A feeling of safety and belonging is something many children who enroll in charter schools lack at their home district schools. Pine Tree Watch interviewed executive directors, principals and teachers at six of the nine public charter schools, and each said fostering community values, creating bonds between teachers and students and allowing students to feel safe were part of the school’s mission and set them apart from district schools.
As a result, the schools say they have seen behavior improvements, re-engagement with learning and a deeper understanding and proficiency among students, but to see these positive changes often requires visiting the school rather than reading a report.
Travis Works, executive director of Cornville Regional Charter School, said he invited every member of the Education and Cultural Affairs Committee to visit his school and speak with the students. None have yet come.
“It’s always a concern when things are politicized,” and the threat of a charter revocation is a burden for the children and families, Works said.
Patience Goulette picks fresh herbs from one of the Maine Academy of Natural Sciences’s three greenhouse, which students use as part of their self-paced curriculum. Photo by Samantha Hogan.
By law, public charter schools must improve pupil learning, but evaluating that fairly is not as straightforward as it seems.
The Maine Educational Assessment is the only common test used at all Maine schools, which creates an annual snapshot of student performance. Lawmakers have pointed to charter schools’ scores on the state test as a sign of academic weakness, while educators say the exams aren’t reflective of how their students are learning.
As a whole, students who opted to attend a charter school rather than their home school district did not perform better on the test, but the aggregate data do have caveats.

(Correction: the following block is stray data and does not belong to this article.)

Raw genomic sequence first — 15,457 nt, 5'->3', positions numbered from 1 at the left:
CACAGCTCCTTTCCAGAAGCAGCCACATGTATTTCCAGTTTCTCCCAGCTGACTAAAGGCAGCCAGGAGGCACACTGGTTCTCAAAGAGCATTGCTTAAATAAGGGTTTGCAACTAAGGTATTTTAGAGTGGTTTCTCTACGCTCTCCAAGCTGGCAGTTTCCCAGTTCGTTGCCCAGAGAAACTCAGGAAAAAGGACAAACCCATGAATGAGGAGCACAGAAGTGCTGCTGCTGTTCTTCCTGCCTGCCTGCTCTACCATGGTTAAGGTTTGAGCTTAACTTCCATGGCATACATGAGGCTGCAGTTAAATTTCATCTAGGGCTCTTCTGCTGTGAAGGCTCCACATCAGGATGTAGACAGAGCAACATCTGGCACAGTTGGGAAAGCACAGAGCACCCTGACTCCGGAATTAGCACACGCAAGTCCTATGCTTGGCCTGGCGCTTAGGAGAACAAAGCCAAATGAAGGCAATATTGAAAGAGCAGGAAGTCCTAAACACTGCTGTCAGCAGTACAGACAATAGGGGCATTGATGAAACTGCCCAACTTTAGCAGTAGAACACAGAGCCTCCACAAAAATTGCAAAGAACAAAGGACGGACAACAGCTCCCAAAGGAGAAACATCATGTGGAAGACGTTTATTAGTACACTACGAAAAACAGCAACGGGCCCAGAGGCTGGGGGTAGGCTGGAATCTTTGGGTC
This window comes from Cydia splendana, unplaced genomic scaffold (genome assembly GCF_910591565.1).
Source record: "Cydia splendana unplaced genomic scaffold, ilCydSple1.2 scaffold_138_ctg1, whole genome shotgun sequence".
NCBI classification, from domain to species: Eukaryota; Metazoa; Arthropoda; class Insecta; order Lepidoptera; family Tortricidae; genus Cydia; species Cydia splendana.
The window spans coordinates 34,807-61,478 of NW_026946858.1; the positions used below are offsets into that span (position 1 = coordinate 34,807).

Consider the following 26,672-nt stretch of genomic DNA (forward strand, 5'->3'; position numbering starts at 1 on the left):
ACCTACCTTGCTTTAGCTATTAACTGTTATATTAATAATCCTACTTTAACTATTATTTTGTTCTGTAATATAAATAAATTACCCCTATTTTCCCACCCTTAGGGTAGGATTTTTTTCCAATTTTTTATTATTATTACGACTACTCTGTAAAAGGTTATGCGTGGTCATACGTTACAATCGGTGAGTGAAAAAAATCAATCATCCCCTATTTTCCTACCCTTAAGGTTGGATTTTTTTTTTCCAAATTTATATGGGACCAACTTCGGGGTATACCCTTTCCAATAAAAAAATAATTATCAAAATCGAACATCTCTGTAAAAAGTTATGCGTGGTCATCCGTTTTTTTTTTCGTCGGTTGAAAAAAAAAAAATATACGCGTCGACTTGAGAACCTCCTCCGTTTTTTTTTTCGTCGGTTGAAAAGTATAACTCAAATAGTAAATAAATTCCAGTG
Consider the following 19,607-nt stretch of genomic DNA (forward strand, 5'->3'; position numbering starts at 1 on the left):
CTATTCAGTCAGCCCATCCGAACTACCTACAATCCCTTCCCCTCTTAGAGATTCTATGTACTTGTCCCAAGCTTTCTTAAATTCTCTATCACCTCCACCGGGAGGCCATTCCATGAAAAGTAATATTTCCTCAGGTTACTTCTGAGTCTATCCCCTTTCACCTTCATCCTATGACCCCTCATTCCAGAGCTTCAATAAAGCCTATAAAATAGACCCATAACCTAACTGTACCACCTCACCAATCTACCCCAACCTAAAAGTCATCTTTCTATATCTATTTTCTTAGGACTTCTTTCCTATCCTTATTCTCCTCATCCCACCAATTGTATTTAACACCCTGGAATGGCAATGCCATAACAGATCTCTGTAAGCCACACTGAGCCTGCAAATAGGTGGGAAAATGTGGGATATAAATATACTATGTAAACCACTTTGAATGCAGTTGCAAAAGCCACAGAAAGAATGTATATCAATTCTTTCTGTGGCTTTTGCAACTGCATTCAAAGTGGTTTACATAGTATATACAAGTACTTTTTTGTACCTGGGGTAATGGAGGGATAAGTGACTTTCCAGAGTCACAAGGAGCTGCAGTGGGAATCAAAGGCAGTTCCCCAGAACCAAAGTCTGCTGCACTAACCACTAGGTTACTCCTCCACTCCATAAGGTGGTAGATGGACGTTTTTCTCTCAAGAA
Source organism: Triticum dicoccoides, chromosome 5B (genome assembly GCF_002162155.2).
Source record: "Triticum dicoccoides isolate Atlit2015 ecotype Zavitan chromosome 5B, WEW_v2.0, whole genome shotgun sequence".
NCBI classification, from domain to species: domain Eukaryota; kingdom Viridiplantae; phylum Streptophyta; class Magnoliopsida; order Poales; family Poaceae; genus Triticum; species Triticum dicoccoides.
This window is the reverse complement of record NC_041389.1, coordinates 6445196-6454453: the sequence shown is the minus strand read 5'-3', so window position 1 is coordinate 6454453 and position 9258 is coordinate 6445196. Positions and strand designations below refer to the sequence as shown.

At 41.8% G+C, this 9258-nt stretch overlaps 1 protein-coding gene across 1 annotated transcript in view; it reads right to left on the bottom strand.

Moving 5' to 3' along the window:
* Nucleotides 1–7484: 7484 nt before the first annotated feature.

We would prefer to have 85 percent of all students in charter schools at grade level or higher — of course we would prefer to see that — but that’s also not realistic and it’s not the group of students that may be drawn to charter schools.”
— Laurie Pendleton, a curriculum development expert and member of the Maine Charter School Commission
Acadia Academy in Lewiston attracted 61 percent of its pre-kindergarten through fourth-grade students from Lewiston Public Schools, which operates six elementary schools.
In the 2017-2018 school year, Acadia Academy reported 21 percent of students performing at or above grade level in English language arts on the state exam. Four of the six Lewiston elementary schools reported a higher percentage of students performing at or above grade level, while the other two performed worse than Acadia Academy students on the exam.
The difference in academic performance varied by only a slim margin between some of the schools, which is significant because Acadia Academy — as with many charter schools — had a smaller student body than the other Lewiston schools, said Laurie Pendleton, a curriculum development expert and member of the Maine Charter School Commission.
In October 2017, Acadia Academy had 30 students enrolled in third grade, which is the grade level that state testing begins. That means as few as three kids could shift the school’s score by 10 percent.
Comparably, each of the six Lewiston elementary schools had anywhere from 190 to more than 360 students enrolled in third through sixth grades, who could be tested, which greatly reduces the effect of a few students’ performance on the school’s overall score.
“Believe me, we would prefer to have 85 percent of all students in charter schools at grade level or higher — of course we would prefer to see that — but that’s also not realistic and it’s not the group of students that may be drawn to charter schools,” Pendleton said.